Education in the Nova Scotia election

Education is a big issue in the upcoming Nova Scotia elections, where the New Democratic Party (NDP) looks to stay in power. Since being elected in 2009, they have cut $35 million from the classrooms and 650 teaching jobs. Statistics Canada reports that the province has the third-lowest funding per student in Canada. Bullying has been another topic NDP leader Darrell Dexter has been getting heat for because of increasing occurrences, and the death of Halifax teenager Rehtaeh Parsons.

When the parties released their education platforms there were many similarities, but a few major things stood out. Things such as capping class sizes, putting a stop to the massive bullying problems, spending more on special needs, and focusing more on reading and writing in the early years of schooling were in each platform. These are all great, but you have to look past these things, and at the differences between the platforms.

Starting off, the NDP government needed a great education platform to gain back some of the popularity they lost over a term that was less than magical for the province. All the NDP promised, however, is that they will improve all of the things that they have been doing wrong. They had just as many words putting down the other parties’ platforms as they did for their own promises. The NDP has not tricked the people into believing they did a good job since 2009, so why would we believe that they are going to fix the problems they caused?

Ironically, the Progressive Conservative Party (PC) and Jamie Baillie promised the most change in their platform. They want to put more accountability and higher expectations on students. This is great. From my own personal experience in high school, the system is set up so that the students who do not want to work hard or are not quite as smart as others get through without much trouble. When you hit the real world and university, life is not as fair. Nova Scotian kids are not prepared.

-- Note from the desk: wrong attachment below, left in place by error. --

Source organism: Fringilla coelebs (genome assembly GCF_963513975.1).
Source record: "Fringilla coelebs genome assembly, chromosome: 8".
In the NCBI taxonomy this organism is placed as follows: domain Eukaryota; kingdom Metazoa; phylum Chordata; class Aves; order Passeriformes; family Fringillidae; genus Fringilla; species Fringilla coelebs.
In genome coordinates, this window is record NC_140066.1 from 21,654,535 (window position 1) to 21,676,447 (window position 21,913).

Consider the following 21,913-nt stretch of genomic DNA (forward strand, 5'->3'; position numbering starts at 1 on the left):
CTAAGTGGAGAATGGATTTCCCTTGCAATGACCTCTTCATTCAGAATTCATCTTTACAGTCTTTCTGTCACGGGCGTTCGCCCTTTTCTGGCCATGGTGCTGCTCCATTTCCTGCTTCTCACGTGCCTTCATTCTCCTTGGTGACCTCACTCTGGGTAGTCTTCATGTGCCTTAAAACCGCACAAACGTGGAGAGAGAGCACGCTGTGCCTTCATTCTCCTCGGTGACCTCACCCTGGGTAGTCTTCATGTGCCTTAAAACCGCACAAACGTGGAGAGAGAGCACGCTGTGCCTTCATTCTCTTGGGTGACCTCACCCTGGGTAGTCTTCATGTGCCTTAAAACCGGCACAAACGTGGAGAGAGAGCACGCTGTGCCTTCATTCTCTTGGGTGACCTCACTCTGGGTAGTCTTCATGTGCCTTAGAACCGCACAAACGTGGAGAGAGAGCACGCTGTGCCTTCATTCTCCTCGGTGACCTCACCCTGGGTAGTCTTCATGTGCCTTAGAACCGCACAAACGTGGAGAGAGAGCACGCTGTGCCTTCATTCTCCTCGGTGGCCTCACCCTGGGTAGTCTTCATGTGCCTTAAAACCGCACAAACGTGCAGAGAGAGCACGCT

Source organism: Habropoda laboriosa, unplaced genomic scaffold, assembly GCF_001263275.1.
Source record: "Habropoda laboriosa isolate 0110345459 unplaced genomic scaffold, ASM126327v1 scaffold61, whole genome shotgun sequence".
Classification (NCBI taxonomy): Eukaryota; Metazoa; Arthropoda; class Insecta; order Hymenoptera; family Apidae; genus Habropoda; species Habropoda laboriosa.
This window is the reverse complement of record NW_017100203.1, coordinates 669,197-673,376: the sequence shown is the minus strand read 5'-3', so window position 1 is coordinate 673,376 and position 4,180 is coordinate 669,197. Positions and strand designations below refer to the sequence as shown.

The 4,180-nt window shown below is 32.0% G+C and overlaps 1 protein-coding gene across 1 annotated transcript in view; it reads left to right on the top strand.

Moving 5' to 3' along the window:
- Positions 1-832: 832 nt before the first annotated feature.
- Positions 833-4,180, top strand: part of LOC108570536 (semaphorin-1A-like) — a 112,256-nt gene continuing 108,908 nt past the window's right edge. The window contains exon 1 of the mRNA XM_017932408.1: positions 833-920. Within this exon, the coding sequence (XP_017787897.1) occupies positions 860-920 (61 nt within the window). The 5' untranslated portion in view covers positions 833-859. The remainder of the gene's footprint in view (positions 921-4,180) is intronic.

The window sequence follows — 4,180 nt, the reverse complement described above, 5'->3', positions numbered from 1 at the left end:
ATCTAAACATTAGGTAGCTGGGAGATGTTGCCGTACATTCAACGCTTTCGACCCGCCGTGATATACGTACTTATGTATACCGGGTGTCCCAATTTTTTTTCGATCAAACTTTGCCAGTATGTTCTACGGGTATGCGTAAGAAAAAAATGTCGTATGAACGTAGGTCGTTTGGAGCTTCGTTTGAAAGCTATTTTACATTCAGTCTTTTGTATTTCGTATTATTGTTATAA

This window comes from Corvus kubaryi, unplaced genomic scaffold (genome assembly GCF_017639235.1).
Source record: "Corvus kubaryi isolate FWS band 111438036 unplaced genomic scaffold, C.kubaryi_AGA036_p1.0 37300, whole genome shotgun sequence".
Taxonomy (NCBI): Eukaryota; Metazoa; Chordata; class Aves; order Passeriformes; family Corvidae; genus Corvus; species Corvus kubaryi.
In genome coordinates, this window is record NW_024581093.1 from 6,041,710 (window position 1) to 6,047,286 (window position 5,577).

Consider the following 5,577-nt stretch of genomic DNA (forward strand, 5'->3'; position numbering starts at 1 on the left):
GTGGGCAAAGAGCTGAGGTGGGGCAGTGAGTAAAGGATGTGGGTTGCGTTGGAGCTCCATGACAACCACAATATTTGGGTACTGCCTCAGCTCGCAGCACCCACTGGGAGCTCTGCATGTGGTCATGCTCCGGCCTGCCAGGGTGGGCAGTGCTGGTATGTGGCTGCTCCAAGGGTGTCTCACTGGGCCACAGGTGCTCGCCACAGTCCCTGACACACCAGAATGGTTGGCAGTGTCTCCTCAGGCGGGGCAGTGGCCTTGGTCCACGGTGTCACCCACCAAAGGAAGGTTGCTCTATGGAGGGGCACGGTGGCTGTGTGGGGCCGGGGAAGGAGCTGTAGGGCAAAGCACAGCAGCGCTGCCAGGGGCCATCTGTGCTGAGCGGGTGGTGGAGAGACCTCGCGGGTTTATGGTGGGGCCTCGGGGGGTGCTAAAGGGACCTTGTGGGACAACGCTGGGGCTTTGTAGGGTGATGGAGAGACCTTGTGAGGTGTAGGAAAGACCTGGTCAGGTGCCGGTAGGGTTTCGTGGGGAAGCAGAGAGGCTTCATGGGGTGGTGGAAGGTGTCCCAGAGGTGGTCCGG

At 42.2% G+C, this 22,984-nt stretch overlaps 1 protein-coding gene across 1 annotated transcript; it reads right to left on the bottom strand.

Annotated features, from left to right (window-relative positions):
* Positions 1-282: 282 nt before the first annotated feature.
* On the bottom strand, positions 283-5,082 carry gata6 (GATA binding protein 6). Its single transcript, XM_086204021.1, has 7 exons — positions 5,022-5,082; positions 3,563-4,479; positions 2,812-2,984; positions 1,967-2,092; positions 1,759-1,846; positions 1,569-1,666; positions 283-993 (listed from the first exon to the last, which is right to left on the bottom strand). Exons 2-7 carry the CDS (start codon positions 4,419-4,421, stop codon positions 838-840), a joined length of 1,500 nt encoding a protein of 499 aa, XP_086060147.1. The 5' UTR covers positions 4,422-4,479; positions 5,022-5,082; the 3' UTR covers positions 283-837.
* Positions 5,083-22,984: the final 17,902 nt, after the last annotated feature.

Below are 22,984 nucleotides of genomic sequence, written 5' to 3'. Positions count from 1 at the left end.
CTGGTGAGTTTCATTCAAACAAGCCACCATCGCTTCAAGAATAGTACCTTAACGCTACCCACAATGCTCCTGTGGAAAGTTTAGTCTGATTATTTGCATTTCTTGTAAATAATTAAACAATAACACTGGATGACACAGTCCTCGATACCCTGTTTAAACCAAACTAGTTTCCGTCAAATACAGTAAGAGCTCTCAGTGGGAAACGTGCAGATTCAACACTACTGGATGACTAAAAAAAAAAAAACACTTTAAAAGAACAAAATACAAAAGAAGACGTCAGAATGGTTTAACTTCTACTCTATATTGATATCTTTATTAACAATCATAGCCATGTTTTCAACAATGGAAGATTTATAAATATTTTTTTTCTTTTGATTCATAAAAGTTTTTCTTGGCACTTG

The worst thing about the PC’s platform is that they want to cut school boards and put money back into the classrooms.

President of the Nova Scotia School Boards Association Jamie Stevens explained why.

“There might be some savings in this model, but at what cost?” Stevens said. “The rural voice will be further diminished and fewer boards, each with more administration, will not necessarily provide savings.” Nova Scotia would not save that much money, if any at all.

Finally, we get to the Liberal Party led by Stephen McNeil, favoured by many, including myself, to win the election. They want to improve a curriculum that has not been reviewed in twenty-five years, and most importantly, cut the tax off provincial student loans for all students. As a university student with a student loan, I’m obviously biased, but think of all the opportunities this cut would create. Students are stuck with debt for years after university because of interest. New graduates with debt can barely support themselves and that means no money to start a family. And if you have money, you can even get further education.  This is what Nova Scotia should want for their residents.

Nova Scotians will hit the polls on October 8 to elect a new government to lead them for the next four years. Hopefully we all have smartened up from last time and will vote for who will make the changes we need. For me, that is the Liberals and Stephen McNeil.

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